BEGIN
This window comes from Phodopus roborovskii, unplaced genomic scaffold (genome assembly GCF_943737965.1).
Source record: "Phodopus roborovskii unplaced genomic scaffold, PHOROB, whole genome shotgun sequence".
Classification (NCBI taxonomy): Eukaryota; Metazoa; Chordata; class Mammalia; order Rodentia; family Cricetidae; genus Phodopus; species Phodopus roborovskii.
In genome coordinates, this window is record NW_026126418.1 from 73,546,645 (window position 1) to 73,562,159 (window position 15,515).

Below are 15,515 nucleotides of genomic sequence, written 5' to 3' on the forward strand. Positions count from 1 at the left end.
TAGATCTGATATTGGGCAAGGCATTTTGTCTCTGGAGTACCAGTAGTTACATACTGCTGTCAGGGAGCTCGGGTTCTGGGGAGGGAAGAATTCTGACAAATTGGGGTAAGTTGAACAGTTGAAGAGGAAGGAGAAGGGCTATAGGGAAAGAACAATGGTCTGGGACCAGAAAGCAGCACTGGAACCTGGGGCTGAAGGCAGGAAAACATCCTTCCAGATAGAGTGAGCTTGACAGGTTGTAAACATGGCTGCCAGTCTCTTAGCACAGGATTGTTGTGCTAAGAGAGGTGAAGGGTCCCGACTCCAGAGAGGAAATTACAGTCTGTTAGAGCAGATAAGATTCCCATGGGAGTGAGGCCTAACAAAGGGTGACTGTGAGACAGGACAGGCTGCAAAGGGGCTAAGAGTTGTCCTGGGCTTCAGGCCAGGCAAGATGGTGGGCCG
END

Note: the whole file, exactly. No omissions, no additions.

This window comes from Phodopus roborovskii, unplaced genomic scaffold (genome assembly GCF_943737965.1).
Source record: "Phodopus roborovskii unplaced genomic scaffold, PHOROB, whole genome shotgun sequence".
Classification (NCBI taxonomy): Eukaryota; Metazoa; Chordata; class Mammalia; order Rodentia; family Cricetidae; genus Phodopus; species Phodopus roborovskii.
In genome coordinates, this window is record NW_026126418.1 from 73,546,645 (window position 1) to 73,562,159 (window position 15,515).

Below are 15,515 nucleotides of genomic sequence, written 5' to 3' on the forward strand. Positions count from 1 at the left end.
TAGATCTGATATTGGGCAAGGCATTTTGTCTCTGGAGTACCAGTAGTTACATACTGCTGTCAGGGAGCTCGGGTTCTGGGGAGGGAAGAATTCTGACAAATTGGGGTAAGTTGAACAGTTGAAGAGGAAGGAGAAGGGCTATAGGGAAAGAACAATGGTCTGGGACCAGAAAGCAGCACTGGAACCTGGGGCTGAAGGCAGGAAAACATCCTTCCAGATAGAGTGAGCTTGACAGGTTGTAAACATGGCTGCCAGTCTCTTAGCACAGGATTGTTGTGCTAAGAGAGGTGAAGGGTCCCGACTCCAGAGAGGAAATTACAGTCTGTTAGAGCAGATAAGATTCCCATGGGAGTGAGGCCTAACAAAGGGTGACTGTGAGACAGGACAGGCTGCAAAGGGGCTAAGAGTTGTCCTGGGCTTCAGGCCAGGCAAGATGGTGGGCCG